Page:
Overcast to the Rescue

Overcast Gem

       The vibrant hues of spring time are terribly hard to control during midday or under direct sunlight. Overcast provides a welcomed opportunity to tone down the scenes dynamic range (difference between highlights and shadows of a given scene) and capture typically difficult situations with relative ease. Overcast creates very diffused light, meaning the clouds scatter light rays from the sun. This scattered light creates very soft shadows because the light is coming from multiple of angles vs. a single angle (Sun on a clear day). The soft shadows make it possible to photograph very reflective and vibrant scenes without worrying about overexposing the highlights of a shot or loosing shadow detail. Waterfalls, wet foliage, reflective objects and rough waters are perfect subject matter for overcast conditions. A very important piece of equipment not to forget about is the circular polarizer filter. This filter truly comes into its own during overcast conditions. One is able to increase saturation in present hues and reduce reflections off of a wet or reflective surface.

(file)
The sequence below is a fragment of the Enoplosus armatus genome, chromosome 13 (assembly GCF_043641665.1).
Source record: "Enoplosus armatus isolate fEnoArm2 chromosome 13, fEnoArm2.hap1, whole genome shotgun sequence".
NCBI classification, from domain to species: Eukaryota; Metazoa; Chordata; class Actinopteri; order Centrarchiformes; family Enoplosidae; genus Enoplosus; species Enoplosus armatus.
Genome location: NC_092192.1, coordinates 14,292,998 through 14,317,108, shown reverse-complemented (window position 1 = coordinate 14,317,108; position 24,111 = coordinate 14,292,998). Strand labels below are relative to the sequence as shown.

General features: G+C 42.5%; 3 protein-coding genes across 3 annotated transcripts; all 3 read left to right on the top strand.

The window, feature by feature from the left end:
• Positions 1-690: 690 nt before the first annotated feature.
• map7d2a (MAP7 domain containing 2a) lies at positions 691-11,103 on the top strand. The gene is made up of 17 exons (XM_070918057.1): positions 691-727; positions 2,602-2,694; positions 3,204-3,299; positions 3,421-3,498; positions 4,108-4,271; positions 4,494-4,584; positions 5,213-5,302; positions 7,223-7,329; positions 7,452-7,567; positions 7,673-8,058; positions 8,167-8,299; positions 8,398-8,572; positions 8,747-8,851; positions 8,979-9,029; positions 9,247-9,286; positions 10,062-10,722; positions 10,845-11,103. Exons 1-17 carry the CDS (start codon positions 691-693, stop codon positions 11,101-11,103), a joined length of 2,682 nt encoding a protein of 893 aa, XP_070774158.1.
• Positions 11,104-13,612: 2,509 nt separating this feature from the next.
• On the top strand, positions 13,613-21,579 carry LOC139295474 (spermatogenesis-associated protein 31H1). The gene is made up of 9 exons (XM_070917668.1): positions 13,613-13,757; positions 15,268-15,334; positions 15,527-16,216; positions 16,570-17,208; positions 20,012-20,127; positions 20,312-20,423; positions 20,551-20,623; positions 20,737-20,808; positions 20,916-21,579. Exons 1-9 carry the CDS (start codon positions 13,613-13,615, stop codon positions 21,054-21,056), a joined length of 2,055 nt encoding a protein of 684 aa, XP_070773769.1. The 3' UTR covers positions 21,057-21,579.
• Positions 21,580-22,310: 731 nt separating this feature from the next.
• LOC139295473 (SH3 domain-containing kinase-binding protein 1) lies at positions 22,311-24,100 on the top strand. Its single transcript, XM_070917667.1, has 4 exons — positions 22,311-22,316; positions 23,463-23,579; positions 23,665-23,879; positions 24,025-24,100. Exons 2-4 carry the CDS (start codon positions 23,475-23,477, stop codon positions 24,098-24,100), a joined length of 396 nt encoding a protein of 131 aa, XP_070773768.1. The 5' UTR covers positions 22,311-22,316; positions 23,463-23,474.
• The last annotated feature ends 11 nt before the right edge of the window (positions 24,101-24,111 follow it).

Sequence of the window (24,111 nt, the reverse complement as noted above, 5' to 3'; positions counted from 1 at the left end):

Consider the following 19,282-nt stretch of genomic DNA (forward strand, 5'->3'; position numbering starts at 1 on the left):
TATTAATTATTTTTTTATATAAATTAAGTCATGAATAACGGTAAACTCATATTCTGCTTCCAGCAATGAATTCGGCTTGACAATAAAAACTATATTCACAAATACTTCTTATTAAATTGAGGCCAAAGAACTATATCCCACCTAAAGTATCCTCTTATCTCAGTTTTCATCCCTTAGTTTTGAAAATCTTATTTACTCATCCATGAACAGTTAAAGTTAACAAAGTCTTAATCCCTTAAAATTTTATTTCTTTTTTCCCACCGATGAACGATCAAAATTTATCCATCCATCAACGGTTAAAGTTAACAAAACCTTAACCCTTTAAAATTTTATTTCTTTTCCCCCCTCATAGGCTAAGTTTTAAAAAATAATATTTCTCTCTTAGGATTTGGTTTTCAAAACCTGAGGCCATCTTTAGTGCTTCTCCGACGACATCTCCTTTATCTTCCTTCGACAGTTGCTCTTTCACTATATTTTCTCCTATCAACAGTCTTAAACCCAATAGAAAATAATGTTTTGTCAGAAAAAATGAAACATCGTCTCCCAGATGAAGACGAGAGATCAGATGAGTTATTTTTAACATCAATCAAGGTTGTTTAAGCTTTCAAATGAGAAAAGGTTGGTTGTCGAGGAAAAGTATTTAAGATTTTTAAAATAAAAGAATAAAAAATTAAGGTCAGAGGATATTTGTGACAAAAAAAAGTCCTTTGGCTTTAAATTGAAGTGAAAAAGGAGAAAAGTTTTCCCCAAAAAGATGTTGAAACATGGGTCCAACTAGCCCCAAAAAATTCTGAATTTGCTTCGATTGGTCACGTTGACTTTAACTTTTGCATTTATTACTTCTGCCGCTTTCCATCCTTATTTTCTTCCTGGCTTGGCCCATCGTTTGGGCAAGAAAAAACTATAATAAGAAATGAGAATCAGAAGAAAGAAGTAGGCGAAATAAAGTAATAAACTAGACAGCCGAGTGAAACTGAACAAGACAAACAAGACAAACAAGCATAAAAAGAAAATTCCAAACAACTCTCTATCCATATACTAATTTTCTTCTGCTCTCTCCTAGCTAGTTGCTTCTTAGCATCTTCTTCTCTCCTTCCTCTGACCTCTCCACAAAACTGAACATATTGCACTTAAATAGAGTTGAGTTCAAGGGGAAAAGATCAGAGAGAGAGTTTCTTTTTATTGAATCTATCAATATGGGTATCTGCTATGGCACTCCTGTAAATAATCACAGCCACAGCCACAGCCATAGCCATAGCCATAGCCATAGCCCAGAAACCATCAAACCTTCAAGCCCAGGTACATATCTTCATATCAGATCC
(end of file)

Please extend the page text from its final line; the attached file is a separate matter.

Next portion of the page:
Next time you look out of your window and see overcast conditions dominating the sky try thinking out of the box. Imagine what subject matter might be easier to work with or what areas you might be able to flatter or represent more powerfully. I hope you found this helpful and interesting. I am merely breaking the surface with this introduction to working with overcast conditions. I will be posting more detailed information to help anyone get the best results. If you have questions, comments or simply want to learn more about this type of lighting, feel free to E-mail me at jbphotography2@yahoo.com.

Technical details: Canon 7D, Canon 10-22mm lens (@10mm), Circular Polarizer Filter, ISO 100, F/11, 1/2 Second.

No comments:

Post a Comment